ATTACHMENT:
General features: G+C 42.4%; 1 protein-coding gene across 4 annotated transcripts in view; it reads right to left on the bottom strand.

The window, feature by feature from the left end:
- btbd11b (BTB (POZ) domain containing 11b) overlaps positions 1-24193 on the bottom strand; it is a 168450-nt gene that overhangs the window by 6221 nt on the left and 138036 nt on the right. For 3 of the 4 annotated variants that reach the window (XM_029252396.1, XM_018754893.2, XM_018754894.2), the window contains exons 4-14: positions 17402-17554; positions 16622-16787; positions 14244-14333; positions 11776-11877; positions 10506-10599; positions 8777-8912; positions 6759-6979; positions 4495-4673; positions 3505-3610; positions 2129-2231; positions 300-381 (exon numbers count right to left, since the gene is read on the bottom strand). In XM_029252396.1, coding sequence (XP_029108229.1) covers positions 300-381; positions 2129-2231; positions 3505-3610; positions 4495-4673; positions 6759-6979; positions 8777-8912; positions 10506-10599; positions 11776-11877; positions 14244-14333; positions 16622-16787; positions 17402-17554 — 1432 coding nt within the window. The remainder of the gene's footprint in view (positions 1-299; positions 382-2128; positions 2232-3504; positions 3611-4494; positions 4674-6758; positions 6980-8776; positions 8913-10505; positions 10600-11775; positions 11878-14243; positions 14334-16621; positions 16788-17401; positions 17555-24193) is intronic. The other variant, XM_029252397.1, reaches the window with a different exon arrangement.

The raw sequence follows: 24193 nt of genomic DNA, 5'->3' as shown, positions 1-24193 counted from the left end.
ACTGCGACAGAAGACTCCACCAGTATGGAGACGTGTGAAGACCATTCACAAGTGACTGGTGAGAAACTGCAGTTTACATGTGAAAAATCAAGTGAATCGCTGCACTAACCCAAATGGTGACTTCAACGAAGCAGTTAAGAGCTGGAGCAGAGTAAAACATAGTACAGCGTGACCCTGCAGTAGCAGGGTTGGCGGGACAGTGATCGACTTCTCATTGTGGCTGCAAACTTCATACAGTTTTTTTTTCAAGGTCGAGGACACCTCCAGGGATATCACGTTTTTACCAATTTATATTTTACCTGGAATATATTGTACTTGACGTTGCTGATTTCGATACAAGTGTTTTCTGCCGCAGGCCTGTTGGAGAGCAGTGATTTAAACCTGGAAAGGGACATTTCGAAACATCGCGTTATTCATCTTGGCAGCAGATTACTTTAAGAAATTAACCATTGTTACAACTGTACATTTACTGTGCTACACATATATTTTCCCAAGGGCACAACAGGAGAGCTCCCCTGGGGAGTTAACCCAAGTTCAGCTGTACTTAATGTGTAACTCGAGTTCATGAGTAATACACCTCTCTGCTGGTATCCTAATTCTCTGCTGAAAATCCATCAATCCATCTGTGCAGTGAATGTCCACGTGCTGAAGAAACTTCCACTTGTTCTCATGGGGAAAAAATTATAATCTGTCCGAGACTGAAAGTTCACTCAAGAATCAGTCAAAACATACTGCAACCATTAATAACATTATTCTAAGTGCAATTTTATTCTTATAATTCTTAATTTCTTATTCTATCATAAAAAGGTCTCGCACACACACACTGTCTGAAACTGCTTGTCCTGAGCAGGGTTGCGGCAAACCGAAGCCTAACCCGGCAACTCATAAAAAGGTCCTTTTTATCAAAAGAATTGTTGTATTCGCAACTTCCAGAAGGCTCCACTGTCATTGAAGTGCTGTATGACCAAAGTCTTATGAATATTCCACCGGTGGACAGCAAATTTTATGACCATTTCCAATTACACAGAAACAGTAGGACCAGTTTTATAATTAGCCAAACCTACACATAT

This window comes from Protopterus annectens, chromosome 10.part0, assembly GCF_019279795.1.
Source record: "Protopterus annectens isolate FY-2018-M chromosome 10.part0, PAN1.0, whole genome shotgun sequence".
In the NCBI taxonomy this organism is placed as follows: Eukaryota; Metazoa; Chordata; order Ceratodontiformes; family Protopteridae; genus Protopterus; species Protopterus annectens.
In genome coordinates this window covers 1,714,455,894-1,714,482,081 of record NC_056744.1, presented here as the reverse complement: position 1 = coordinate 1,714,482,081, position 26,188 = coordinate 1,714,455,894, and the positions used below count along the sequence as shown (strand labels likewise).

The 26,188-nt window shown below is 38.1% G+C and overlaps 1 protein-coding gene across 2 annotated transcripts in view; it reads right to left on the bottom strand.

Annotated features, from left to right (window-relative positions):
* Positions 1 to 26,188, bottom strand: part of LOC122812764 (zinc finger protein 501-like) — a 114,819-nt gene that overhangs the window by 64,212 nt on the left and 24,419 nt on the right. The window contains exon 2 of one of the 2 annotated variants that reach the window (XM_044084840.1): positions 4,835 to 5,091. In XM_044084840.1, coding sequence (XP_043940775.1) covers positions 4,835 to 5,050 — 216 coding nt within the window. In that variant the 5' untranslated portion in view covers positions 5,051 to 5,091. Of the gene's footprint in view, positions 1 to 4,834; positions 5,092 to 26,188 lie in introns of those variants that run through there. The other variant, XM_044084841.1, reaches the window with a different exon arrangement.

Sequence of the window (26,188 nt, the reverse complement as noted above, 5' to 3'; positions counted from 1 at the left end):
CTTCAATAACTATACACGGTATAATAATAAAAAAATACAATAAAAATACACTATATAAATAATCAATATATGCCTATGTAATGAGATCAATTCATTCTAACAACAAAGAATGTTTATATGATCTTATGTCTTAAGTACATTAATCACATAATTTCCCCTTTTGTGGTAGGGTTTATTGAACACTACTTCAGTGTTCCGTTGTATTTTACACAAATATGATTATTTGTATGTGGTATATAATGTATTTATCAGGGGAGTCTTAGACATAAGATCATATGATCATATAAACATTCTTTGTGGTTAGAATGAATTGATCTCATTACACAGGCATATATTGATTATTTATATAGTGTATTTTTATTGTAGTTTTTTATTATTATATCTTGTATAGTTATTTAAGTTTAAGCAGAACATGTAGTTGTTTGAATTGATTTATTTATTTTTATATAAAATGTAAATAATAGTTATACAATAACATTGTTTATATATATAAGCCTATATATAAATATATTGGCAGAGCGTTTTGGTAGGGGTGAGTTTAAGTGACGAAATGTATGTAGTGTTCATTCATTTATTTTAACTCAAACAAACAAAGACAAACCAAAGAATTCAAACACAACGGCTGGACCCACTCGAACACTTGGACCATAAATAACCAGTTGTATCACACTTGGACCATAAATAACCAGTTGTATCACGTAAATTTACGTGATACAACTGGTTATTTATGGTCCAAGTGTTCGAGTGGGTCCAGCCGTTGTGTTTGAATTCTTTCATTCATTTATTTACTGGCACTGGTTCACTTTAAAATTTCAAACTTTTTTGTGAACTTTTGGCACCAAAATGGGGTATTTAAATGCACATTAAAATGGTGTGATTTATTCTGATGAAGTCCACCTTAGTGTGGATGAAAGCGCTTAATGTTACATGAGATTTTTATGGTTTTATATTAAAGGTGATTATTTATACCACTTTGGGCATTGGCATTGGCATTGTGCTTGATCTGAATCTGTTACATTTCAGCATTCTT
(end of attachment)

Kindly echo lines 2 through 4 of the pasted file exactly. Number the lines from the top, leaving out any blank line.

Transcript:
The window, feature by feature from the left end:
- btbd11b (BTB (POZ) domain containing 11b) overlaps positions 1-24193 on the bottom strand; it is a 168450-nt gene that overhangs the window by 6221 nt on the left and 138036 nt on the right. For 3 of the 4 annotated variants that reach the window (XM_029252396.1, XM_018754893.2, XM_018754894.2), the window contains exons 4-14: positions 17402-17554; positions 16622-16787; positions 14244-14333; positions 11776-11877; positions 10506-10599; positions 8777-8912; positions 6759-6979; positions 4495-4673; positions 3505-3610; positions 2129-2231; positions 300-381 (exon numbers count right to left, since the gene is read on the bottom strand). In XM_029252396.1, coding sequence (XP_029108229.1) covers positions 300-381; positions 2129-2231; positions 3505-3610; positions 4495-4673; positions 6759-6979; positions 8777-8912; positions 10506-10599; positions 11776-11877; positions 14244-14333; positions 16622-16787; positions 17402-17554 — 1432 coding nt within the window. The remainder of the gene's footprint in view (positions 1-299; positions 382-2128; positions 2232-3504; positions 3611-4494; positions 4674-6758; positions 6980-8776; positions 8913-10505; positions 10600-11775; positions 11878-14243; positions 14334-16621; positions 16788-17401; positions 17555-24193) is intronic. The other variant, XM_029252397.1, reaches the window with a different exon arrangement.

The raw sequence follows: 24193 nt of genomic DNA, 5'->3' as shown, positions 1-24193 counted from the left end.